Despite the somewhat renegade image that people outside the profession have of the bail bonds industry, there are very strict state and federal laws that must be adhered to in order to post bonds for convicted criminals, and then recover fugitives if they fail to make their court appearances. One of the most rudimentary of these laws is that the bondsman must be licensed by the state in which the bonds are being posted.
One man in Graham, North Carolina, however, was convicted of taking compensation in exchange for posting bond for people. The 61-year-old defendant was convicted of two counts of accepting money or property in exchange for bailing people out of jail. The charge is a misdemeanor in the state of North Carolina.
The court documents in the case accuse the defendant of acting “in the capacity of a professional bondsman” without a state license on two separate occasions. The violations occurred in August of 2012 and then again in November of that same year. He received about $200 in one of the cases and was promised payment of an undisclosed amount at a later date in the other for posting bail for two inmates at the Alamance County jail.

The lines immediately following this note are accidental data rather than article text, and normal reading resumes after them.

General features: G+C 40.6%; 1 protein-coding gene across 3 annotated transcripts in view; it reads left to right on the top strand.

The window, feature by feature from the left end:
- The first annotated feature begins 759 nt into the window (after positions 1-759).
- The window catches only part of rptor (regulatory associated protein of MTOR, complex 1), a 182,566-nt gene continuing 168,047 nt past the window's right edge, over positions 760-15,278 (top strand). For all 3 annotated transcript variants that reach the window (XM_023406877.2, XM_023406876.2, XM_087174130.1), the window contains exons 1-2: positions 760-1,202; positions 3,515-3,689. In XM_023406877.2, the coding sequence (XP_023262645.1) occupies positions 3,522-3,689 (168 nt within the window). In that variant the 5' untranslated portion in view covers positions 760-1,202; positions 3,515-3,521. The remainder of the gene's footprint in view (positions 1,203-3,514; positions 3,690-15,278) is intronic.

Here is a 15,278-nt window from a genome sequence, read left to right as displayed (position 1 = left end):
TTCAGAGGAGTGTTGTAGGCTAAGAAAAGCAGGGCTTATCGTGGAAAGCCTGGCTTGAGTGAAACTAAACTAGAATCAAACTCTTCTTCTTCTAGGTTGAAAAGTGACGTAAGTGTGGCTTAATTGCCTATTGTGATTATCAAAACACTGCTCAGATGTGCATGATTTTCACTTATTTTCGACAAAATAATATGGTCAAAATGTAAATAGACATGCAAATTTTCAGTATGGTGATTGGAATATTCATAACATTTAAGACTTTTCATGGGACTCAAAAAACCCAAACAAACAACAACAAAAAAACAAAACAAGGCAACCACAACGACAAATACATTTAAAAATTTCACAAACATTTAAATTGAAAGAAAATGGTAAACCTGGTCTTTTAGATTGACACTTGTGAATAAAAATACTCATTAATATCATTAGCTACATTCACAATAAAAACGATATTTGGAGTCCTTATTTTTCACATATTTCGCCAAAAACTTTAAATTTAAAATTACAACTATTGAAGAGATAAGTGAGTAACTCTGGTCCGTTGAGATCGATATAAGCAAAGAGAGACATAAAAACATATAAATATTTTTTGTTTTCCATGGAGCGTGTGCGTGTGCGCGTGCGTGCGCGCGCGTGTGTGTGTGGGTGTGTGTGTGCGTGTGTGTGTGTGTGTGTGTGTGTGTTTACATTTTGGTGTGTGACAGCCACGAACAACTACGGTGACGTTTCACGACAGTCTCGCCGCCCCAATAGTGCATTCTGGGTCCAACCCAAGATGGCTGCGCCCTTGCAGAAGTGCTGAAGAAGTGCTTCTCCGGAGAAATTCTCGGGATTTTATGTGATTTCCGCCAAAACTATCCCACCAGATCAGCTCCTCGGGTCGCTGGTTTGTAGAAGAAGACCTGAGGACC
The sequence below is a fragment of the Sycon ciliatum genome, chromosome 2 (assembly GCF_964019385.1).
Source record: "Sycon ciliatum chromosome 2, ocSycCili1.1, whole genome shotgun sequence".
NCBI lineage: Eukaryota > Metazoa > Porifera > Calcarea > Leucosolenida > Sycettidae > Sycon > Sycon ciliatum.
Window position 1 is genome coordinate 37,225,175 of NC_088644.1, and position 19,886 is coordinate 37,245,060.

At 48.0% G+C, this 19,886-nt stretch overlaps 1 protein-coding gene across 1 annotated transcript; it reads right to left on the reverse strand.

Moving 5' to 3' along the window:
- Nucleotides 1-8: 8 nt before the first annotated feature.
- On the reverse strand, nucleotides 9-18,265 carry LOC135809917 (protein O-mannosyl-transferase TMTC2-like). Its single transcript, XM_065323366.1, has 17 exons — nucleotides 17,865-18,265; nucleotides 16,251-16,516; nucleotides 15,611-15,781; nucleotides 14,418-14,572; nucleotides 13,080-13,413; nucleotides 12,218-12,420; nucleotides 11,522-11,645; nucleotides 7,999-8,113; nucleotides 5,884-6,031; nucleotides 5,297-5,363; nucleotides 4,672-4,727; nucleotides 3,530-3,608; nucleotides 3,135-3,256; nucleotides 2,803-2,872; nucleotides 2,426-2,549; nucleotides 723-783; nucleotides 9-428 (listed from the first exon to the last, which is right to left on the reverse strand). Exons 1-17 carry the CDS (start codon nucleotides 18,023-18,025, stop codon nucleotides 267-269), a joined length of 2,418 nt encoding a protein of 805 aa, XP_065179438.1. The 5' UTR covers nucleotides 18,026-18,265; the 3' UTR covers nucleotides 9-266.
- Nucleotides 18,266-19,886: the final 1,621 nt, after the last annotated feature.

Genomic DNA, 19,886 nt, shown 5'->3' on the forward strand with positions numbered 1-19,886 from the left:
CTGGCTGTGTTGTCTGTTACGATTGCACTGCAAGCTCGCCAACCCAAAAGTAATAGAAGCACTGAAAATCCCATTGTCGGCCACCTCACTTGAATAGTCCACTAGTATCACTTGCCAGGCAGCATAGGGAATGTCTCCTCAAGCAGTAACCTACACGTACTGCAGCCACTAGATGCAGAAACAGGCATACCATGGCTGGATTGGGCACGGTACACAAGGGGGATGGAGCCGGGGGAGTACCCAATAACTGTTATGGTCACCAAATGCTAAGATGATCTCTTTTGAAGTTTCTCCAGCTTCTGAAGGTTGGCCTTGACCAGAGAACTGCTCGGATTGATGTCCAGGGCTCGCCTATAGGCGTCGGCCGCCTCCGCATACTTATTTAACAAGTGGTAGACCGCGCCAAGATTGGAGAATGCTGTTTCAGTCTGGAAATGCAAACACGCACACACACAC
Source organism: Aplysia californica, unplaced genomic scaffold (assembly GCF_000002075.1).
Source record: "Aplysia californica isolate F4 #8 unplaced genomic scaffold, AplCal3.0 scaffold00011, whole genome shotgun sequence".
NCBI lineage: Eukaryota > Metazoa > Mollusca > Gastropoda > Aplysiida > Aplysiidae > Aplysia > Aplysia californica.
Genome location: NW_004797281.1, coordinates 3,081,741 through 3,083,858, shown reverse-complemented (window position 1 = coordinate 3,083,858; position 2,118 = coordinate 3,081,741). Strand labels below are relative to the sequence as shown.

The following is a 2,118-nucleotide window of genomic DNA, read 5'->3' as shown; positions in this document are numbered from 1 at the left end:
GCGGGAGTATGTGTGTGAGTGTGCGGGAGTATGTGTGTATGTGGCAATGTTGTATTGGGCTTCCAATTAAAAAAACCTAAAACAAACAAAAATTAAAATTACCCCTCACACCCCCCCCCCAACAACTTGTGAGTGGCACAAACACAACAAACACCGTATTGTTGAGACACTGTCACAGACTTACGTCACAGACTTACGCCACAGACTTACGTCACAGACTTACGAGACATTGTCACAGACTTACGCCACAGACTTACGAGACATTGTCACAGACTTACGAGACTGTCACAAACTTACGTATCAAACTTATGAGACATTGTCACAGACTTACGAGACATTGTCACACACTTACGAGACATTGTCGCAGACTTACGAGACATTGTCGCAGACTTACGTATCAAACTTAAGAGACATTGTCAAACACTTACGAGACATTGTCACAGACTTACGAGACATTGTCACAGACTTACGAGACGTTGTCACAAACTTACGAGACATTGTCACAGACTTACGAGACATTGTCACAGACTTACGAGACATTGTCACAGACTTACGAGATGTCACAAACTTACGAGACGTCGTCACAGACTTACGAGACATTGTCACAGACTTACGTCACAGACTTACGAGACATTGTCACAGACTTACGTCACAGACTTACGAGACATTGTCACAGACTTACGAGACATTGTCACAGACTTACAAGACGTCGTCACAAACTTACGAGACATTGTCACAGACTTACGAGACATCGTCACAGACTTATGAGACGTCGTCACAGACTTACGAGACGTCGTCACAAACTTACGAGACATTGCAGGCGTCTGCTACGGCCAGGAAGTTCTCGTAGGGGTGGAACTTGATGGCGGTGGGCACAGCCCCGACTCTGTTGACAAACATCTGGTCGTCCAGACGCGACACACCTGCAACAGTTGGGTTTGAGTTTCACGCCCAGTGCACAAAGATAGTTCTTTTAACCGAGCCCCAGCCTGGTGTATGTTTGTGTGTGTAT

Both charges were amalgamated into a single suspended sentence of 45 days and the defendant was given an additional 18 months of probation. He also was ordered to pay a fine of $200 as well as court costs, ordered not to post any bonds for anyone in the future except for members of his immediate family, and ordered not to apply for a bail bondsman license.
Bail bondsman are not required in order to bail someone out of jail, but at the same time the legal system does not allow bond to be posted by just anyone with enough money. Under law, the person posting bond, if he or she is not a licensed bail bondsman, must have a vested interest in the incarcerated individual such as a family member or someone with whom the individual has a significant relationship such as an employer or business partner.